It’s pretty great talking to a kid midway through their dinosaur phase. They almost definitely know more dino facts and stats than you do, but they also have a lot of unanswerable questions about what happened to the creatures before they went extinct. It makes sense: it’s kind of hard to imagine something of that size running around.
But exactly how big were they? Thanks to a new research project, we now have a much better idea—though that, in turn, brings up the age-old question: How one would weigh a long-extinct dinosaur? Here’s what we know.
The basics of dinosaur weighing
Though you may have never specifically thought about how much dinosaurs weighed, this is something that paleobiologists have been trying to figure out for more than a century. So it was kind of a big deal when researchers from the University of New England and the Royal Ontario Museum published their findings on this in the journal Biological Reviews.
And as much as we’d love to report that their methodology involved time travel and a giant scale, that’s not the case. In fact, no scale—or actual weighing—was involved at all. Instead, the researchers reviewed dinosaur body mass estimation techniques used since 1905, and found that despite taking different approaches, many of these methods yield strikingly similar results. This means that our current concept of the sizes of dinosaurs is probably relatively accurate.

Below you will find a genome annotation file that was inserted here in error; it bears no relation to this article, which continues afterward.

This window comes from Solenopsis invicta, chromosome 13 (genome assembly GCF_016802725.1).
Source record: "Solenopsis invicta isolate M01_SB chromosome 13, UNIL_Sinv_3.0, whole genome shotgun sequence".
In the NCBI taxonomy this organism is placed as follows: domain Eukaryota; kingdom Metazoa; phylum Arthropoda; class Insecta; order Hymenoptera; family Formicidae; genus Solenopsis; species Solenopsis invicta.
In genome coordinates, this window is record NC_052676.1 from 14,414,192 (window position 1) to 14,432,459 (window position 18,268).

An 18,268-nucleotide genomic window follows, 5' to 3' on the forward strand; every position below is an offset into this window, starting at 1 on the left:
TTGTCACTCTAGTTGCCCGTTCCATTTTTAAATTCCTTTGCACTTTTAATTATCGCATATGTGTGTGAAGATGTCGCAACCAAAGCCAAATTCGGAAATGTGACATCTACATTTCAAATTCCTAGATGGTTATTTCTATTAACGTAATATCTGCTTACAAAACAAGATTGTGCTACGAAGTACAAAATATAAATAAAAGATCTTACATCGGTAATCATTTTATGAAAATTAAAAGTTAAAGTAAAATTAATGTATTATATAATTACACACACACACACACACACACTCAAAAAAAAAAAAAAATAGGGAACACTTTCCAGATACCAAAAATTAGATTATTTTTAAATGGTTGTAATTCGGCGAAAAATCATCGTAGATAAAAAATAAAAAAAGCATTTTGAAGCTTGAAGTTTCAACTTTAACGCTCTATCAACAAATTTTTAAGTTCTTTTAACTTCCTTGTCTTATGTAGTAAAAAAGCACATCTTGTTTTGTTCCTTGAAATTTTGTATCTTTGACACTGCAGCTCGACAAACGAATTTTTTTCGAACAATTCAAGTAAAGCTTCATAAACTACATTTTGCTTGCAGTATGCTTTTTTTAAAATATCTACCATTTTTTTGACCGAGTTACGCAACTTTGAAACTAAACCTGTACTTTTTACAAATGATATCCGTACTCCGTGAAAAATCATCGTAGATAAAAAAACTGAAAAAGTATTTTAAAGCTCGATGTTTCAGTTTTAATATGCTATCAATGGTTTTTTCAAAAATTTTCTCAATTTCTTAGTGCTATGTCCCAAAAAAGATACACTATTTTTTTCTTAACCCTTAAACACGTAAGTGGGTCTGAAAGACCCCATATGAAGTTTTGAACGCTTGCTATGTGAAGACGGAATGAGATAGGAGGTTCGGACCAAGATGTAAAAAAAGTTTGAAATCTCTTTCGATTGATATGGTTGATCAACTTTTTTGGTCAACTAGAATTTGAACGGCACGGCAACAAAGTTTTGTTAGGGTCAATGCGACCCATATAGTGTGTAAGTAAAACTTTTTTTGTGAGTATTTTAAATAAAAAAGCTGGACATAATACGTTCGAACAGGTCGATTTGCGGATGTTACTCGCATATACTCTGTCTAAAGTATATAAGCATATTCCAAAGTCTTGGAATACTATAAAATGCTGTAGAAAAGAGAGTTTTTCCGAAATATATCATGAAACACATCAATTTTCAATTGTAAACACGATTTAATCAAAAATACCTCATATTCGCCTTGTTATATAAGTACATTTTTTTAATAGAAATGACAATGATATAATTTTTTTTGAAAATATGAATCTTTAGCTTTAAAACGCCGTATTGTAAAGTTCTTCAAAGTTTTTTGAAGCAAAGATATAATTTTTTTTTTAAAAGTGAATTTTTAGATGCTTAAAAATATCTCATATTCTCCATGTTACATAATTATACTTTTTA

If you’re wondering about what these techniques actually involved, here’s more information from the Royal Ontario Museum:
Although a range of different methods to estimating body mass have been tried over the years, they all come down to two fundamental approaches. Scientists have either measured and scaled bones in living animals, such as the circumference of the arm (humerus) and leg (femur) bones, and compared them to dinosaurs; or they have calculated the volume of three-dimensional reconstructions that approximate what the animal may have looked like in real life. Debate over which method is ‘better’ has raged in the literature.
The researchers found that once scaling and reconstruction methods are compared en masse, most estimates agree. Apparent differences are the exception, not the rule.
Weight is just a number, so why does this matter?
In short, because it gives us a clearer picture of both what the dinosaurs looked like, and how they behaved. “Body size, in particular body mass, determines almost at all aspects of an animal’s life, including their diet, reproduction, and locomotion,” Dr. Nicolás Campione, a member of the University of New England’s Palaeoscience Research Centre said in a statement. “If we know that we have a good estimate of a dinosaur’s body mass, then we have a firm foundation from which to study and understand their life retrospectively.”
Having said that, the researchers behind this study stress that like humans, each dinosaur was unique in size, shape and mass, so it’s not possible to pinpoint a precise weight for each type of dinosaur. “It is only through the combined use of these methods and through understanding their limits and uncertainties,” Campione explains, “that we can begin to reveal the lives of these, and other, long-extinct animals.”